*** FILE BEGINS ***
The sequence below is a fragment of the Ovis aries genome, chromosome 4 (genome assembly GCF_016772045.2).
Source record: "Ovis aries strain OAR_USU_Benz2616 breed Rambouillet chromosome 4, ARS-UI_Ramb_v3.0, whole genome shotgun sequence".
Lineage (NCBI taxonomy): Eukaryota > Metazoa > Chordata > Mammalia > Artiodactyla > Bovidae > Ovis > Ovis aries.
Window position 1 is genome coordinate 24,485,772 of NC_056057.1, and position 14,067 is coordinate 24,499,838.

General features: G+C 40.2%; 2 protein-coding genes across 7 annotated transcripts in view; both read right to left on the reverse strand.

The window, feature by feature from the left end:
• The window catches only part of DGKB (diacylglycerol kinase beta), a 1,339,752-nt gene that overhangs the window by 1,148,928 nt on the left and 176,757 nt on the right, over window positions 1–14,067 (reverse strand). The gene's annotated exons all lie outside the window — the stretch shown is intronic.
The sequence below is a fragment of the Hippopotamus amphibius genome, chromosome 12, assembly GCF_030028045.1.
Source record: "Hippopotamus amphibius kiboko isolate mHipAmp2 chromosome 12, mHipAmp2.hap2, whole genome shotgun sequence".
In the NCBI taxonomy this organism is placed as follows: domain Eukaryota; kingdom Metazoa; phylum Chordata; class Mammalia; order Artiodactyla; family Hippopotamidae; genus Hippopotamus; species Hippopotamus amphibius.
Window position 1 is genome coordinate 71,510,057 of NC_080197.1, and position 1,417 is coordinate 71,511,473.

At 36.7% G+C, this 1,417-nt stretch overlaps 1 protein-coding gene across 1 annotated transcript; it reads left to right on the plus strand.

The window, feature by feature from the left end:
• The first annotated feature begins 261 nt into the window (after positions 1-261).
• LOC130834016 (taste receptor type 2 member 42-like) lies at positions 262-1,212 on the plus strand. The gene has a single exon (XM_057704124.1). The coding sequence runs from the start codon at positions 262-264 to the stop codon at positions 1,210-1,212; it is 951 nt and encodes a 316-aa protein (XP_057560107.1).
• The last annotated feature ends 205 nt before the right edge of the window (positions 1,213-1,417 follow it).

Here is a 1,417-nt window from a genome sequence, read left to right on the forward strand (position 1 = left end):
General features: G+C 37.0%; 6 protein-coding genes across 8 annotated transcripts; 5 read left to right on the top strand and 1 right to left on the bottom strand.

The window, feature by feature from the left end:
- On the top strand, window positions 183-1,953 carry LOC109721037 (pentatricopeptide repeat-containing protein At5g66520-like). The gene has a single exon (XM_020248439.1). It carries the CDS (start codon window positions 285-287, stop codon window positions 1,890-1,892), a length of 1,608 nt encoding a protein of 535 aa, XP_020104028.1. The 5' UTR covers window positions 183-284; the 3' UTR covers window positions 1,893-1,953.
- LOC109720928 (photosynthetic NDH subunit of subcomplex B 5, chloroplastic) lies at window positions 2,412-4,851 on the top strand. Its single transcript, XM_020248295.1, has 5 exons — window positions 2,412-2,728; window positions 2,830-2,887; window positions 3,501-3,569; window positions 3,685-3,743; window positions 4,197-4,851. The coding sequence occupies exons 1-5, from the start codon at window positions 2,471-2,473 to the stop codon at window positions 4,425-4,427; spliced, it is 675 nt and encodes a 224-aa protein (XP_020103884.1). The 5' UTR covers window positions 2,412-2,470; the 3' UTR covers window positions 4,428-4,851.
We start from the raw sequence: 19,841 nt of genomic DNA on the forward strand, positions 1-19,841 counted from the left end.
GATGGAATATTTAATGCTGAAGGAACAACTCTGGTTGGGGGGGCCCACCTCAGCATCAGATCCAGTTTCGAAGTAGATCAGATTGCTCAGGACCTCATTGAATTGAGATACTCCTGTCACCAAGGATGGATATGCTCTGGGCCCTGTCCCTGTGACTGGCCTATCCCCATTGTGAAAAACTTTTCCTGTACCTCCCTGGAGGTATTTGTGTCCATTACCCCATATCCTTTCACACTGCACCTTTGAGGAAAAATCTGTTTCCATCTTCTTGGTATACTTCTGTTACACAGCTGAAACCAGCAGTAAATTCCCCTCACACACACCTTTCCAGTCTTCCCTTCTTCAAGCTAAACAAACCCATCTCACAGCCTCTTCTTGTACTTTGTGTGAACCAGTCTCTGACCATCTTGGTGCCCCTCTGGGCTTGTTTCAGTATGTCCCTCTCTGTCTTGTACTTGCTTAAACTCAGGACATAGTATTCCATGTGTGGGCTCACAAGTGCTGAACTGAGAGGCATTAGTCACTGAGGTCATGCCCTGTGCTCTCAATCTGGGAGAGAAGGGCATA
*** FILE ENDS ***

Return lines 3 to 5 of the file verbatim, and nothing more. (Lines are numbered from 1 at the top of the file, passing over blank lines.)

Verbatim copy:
Lineage (NCBI taxonomy): Eukaryota > Metazoa > Chordata > Mammalia > Artiodactyla > Bovidae > Ovis > Ovis aries.
Window position 1 is genome coordinate 24,485,772 of NC_056057.1, and position 14,067 is coordinate 24,499,838.

General features: G+C 40.2%; 2 protein-coding genes across 7 annotated transcripts in view; both read right to left on the reverse strand.